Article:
This study compared the FLAIR™ Endovascular Stent Graft to balloon angioplasty in patients
with stenoses at the venous anastomosis of a synthetic AV access graft.
A total of 227 patients were treated at 16 U.S. investigational sites to evaluate the safety
and effectiveness of the FLAIR™ Endovascular Stent Graft. This study compared the FLAIR™
Endovascular Stent Graft to balloon angioplasty in patients with stenoses at the venous
anastomosis of a synthetic AV access graft.
- Male or female patients between 18 to 90 years of age whose hemodialysis access was a
synthetic AV access graft located in an arm.
- Angiographic evidence of one or more stenoses, 7 cm or less in length and greater
than or equal to 50%, at the graft-vein anastomosis of a synthetic AV access graft.
The entire lesion must have been located within 7 cm of the anastomosis such that
approximately 1 cm of the IMPRA/Bard Device must have extended into non-diseased vein
and approximately 1 cm, but no more than 2 cm, of the IMPRA/Bard Device will be
extended into non-diseased AV graft.
- Clinical evidence of a hemodynamically significant stenosis.
- Percutaneous endovascular therapy for the identified lesion was the best treatment
choice in the opinion of the investigator.
- Patients must have been able to understand and provide informed consent.
- Patients whose synthetic AV access grafts had been implanted greater than 30 days and
had undergone 1 or more successful hemodialysis sessions.
- During primary balloon angioplasty, full expansion of an appropriately sized
angioplasty balloon, in the operator's judgment, must have been achieved.
- Concomitant disease (e.g., terminal cancer) or other medical condition that was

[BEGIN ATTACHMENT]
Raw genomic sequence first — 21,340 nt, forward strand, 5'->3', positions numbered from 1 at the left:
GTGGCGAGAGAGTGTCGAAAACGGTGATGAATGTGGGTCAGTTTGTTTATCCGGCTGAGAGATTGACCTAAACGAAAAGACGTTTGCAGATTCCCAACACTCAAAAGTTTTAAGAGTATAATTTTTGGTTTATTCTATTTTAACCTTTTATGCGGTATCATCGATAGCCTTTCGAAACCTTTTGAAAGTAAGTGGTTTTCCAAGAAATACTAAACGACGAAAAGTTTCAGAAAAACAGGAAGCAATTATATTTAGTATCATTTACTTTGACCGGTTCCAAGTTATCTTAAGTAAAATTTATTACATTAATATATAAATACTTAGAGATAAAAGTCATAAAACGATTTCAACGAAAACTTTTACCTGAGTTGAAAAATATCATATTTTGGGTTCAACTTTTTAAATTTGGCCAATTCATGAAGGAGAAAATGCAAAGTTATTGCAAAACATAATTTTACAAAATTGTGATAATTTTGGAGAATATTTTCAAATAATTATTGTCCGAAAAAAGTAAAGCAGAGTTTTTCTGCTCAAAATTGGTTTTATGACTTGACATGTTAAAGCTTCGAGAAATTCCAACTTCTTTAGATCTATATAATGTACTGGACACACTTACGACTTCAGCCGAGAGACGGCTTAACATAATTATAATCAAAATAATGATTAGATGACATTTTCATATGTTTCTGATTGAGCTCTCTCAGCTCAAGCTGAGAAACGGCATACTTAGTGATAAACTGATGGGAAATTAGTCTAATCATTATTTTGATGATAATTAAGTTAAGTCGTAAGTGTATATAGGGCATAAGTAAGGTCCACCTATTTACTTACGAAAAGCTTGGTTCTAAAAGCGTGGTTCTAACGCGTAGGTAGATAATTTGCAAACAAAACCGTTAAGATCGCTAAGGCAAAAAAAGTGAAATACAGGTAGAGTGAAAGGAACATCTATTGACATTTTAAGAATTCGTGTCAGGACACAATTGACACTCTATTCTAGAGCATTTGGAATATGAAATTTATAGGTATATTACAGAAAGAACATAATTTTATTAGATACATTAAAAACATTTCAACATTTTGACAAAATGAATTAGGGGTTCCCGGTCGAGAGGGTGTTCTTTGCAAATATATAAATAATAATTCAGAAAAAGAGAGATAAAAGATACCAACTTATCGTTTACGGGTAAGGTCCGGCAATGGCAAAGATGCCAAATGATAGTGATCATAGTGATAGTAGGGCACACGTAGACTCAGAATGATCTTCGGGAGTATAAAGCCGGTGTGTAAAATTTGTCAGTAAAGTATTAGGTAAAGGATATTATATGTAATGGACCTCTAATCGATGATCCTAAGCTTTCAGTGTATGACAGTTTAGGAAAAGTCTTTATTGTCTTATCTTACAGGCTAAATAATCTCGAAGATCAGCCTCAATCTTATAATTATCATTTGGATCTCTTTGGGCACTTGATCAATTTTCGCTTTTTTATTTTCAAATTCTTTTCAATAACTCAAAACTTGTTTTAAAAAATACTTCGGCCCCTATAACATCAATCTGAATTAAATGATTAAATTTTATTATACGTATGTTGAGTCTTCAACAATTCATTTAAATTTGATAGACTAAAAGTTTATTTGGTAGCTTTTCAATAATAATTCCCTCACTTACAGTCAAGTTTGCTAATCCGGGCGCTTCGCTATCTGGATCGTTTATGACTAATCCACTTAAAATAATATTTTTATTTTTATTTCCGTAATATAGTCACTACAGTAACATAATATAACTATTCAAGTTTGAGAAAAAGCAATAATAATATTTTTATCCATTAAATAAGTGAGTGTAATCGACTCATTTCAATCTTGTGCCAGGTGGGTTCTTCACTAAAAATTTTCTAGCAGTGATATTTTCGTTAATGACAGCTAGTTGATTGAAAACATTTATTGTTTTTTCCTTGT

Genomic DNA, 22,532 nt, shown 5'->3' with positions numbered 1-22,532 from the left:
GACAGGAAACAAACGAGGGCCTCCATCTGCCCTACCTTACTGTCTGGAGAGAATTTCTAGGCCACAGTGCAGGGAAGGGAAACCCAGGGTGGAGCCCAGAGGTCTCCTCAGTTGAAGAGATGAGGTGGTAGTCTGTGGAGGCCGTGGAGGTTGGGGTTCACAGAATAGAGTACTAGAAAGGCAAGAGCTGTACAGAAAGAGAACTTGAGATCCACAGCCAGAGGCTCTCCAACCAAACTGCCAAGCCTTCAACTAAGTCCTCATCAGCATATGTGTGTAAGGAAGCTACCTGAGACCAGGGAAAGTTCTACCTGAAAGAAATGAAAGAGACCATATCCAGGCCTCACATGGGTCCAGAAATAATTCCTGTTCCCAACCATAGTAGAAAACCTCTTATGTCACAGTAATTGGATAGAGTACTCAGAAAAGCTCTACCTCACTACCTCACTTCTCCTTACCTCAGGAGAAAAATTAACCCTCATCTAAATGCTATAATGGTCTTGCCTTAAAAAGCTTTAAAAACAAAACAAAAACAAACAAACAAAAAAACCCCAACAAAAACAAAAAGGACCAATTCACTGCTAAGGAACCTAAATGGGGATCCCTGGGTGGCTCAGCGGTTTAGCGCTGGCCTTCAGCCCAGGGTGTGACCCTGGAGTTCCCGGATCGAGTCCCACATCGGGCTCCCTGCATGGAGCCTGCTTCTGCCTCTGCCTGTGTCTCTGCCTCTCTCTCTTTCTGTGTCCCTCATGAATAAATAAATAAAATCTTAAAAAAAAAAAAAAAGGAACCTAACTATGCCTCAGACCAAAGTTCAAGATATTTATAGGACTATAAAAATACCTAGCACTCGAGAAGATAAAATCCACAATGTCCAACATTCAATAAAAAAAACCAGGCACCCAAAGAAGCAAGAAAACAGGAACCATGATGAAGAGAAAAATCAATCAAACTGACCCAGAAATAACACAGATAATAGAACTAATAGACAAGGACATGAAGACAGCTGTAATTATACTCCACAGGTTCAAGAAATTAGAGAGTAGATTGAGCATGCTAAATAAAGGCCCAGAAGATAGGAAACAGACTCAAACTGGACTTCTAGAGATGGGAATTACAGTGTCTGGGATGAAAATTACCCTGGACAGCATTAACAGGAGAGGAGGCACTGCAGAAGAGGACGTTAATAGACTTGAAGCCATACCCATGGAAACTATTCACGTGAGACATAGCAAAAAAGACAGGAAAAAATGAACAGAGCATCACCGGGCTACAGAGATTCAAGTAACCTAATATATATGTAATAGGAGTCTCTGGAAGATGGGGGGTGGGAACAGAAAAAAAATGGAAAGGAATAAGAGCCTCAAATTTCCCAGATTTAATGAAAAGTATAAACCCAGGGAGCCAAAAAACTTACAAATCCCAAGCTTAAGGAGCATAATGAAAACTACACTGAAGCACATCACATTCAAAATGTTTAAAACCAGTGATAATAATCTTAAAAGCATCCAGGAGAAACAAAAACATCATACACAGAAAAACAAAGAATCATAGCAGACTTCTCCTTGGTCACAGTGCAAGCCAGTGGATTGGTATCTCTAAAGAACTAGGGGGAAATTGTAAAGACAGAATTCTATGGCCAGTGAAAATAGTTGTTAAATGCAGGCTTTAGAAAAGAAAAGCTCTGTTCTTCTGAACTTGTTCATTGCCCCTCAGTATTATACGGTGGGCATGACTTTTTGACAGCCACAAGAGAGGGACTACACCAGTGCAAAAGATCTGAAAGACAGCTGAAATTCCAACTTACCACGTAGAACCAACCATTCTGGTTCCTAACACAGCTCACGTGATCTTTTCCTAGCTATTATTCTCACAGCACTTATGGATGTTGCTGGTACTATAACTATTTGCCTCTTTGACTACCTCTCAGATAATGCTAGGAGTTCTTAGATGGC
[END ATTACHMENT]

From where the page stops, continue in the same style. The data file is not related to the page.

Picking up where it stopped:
likely to result in death of the patient within 6 months of the time of implantation.
- Stenoses that had a corresponding thrombosis treated within 7 days.
- The presence of a second lesion in the access circuit less than or equal to 3 cm from
the edges of the primary lesion that was treated within 30 days or that was greater
than or equal to 30%. Access circuit was defined as the area from the AV access
graft arterial anastomosis to the superior vena cava-right atrial junction.
- The presence of a second lesion in the access circuit greater than 3 cm from the
edges of the primary lesion that was greater than or equal to 30%. Second lesions
that were greater than or equal to 30% must have been treated prior to patient
inclusion to reduce the percent stenosis to less than 30%.
- Patients who were unwilling or unable to return for follow-up visits or patients with
whom follow-up visits may have been unreliable.
- Patients who had a stent placed at the target lesion site.
- Patients with a blood coagulative disorder or sepsis.
- Patients in which the IMPRA/Bard Device would have been required to cross an angle
(between the inflow vein and synthetic AV access graft) that was greater than 90
- Patients in which the IMPRA/Bard Device would have been required to be deployed fully
across the elbow joint, which is identified radiographically by a combination of the
humeroulnar joint and the humeroradial joint.
- Patients with a contraindication to the use of contrast media.
- Patients whose AV access graft was infected.
- Patients who were currently or were scheduled to enroll in other investigations that
conflicted with follow-up testing or confounds data in this trial.
- Procedural use of another investigational device.
- Patients who were pregnant.